Orthodox move for women deacons is ‘revitalization’ not ‘innovation’

Appearing in the National Catholic Reporter

Nov 30, 2017
by James Dearie

Orthodox liturgical theologians are voicing support for the decision of Patriarch Theodoros II and the Greek Orthodox Holy Synod of the Patriarchate of Alexandria to reinstate the order of deaconesses.

“We respectfully support the decision of the Patriarchate of Alexandria to restore the female diaconate, thus giving flesh to an idea that has been discussed and studied by pastors and theologians for decades,” nine theologians from theology schools and seminaries of the United States and Greece said in a statement dated Oct. 31.

The reinstitution of the female diaconate does not constitute an innovation, as some would have us believe,” the theologians said, “but the revitalization of a once functional, vibrant, and effectual ministry,” the theologians said.

Theodoros, pope and patriarch of Alexandria and All Africa, consecrated five women to the diaconate last February in the Democratic Republic of the Congo, primarily to assist in missionary churches.

Modern Orthodox scholarship acknowledges the existence of a female diaconate in the early church, with many tracing it back to a woman named Phoebe mentioned by the Apostle Paul in his letter to the Romans. However, “it really fell out of existence in the late Byzantine period,” said Carrie Frederick Frost, an Orthodox theologian who sits on the board of the St. Phoebe Center for the Deaconess, an organization that provides education about and promotes the female diaconate in the Orthodox Church.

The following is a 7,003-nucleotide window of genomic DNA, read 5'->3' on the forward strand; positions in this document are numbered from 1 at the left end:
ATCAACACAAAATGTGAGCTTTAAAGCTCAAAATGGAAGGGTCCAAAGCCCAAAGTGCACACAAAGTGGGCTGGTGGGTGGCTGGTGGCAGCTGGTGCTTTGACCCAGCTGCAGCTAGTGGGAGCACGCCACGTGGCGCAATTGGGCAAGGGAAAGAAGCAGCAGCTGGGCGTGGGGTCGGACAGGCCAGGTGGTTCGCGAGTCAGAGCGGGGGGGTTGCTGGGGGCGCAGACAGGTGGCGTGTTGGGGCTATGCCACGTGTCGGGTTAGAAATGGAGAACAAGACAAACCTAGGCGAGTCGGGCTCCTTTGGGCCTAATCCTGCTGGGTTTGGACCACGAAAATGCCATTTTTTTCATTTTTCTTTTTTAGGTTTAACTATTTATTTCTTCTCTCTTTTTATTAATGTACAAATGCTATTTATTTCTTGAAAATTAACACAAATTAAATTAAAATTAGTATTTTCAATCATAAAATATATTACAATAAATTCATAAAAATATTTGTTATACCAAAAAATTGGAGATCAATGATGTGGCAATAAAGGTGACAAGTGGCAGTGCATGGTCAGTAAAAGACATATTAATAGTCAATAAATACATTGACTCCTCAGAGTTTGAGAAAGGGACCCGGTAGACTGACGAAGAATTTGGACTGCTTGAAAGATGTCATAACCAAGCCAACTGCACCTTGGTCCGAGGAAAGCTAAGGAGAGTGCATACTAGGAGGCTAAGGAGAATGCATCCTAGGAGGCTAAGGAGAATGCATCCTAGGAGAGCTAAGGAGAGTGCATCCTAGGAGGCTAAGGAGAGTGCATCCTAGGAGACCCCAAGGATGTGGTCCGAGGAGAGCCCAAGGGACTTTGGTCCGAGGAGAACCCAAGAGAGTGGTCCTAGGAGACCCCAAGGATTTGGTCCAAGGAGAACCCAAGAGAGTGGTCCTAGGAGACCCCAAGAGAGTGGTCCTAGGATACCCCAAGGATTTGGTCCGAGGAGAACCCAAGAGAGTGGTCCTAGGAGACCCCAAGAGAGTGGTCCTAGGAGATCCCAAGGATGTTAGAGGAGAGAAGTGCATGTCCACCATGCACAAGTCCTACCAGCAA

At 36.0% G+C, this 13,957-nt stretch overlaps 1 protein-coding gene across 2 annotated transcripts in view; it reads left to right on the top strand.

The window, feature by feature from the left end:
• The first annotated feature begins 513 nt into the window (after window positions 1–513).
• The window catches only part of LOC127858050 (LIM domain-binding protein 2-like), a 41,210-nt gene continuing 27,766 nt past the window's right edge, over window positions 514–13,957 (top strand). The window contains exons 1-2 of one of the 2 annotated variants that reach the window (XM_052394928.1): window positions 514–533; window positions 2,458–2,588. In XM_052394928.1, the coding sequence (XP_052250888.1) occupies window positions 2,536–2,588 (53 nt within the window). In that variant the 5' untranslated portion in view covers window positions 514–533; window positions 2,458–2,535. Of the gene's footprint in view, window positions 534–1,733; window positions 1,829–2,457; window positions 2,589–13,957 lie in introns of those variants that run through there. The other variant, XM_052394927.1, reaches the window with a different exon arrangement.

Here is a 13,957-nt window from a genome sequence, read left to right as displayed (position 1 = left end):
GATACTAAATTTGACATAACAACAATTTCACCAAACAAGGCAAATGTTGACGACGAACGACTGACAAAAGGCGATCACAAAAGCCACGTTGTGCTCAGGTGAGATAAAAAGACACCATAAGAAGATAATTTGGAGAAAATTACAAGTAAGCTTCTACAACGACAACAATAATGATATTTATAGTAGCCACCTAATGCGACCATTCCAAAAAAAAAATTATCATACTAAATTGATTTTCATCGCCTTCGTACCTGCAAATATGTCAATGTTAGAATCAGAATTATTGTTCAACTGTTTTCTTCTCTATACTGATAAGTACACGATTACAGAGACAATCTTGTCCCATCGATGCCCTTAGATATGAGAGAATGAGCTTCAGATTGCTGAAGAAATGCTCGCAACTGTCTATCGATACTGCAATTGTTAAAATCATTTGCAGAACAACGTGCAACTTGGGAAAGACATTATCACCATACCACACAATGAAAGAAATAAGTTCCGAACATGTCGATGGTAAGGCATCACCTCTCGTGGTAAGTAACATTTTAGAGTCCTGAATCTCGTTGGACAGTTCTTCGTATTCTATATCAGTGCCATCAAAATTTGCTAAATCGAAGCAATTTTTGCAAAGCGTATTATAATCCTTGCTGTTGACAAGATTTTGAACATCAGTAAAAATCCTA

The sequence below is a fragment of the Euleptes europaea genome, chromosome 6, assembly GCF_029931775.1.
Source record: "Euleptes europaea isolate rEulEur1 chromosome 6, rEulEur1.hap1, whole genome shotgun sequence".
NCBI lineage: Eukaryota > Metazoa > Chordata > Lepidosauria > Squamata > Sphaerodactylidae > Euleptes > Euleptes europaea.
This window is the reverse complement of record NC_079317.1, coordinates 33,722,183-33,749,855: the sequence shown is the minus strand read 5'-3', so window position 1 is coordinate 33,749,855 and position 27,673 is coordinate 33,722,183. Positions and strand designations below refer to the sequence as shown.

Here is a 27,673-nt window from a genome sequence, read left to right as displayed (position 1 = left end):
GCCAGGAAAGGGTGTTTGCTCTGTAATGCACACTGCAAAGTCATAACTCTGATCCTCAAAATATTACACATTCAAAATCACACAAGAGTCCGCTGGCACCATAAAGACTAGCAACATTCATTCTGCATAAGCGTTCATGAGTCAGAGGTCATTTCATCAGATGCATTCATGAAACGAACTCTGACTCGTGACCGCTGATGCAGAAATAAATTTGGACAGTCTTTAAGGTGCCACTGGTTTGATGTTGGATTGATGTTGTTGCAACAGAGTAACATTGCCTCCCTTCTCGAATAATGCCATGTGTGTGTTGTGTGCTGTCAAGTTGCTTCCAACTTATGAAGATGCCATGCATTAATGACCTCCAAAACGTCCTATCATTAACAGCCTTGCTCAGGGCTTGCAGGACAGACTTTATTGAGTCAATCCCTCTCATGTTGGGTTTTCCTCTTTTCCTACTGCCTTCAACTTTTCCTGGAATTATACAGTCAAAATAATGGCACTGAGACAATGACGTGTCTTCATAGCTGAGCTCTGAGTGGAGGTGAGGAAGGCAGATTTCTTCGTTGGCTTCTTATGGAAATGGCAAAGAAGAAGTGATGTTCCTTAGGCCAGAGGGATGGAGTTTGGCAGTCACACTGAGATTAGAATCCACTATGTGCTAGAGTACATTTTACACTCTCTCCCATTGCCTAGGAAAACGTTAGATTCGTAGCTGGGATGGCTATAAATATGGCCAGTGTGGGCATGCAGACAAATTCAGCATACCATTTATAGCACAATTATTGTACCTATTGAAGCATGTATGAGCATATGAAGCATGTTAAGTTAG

“Every now and again there has been one … but, for the most part, the past few hundred years have not seen deaconesses,” Frost told NCR in a Nov. 20 interview.

For several decades, Orthodox patriarchs have discussed the possibility of bringing the order back. A 1988 Pan-Orthodox Consultation at Rhodes, Greece, produced the document “The Place of Women in the Orthodox Church,” which stated that the “apostolic order of deaconesses should be revived.”

Little had been done to advance the cause until Theodoros’ surprise move earlier this year.

Reports indicate, however, that Theodoros did not ordain the women in the traditional manner, with the laying of hands at the altar, but “consecrated” them on the side.

Frost says that the ceremony appeared to be a “blending” of the ordination of deacons and the blessing of those entering the subdiaconate, the highest minor order in the Orthodox Church, possibly to deflect pressure from parts of the church that are resistant to the idea of conferring major orders on women.

“There’s an allegiance to tradition that sometimes gets lived out as resistance to change,” Frost said. Many Orthodox are wary of breaking with tradition, she said, and see the decline in other churches’ membership as evidence that the way of the past is the way of the future for the Orthodox Church.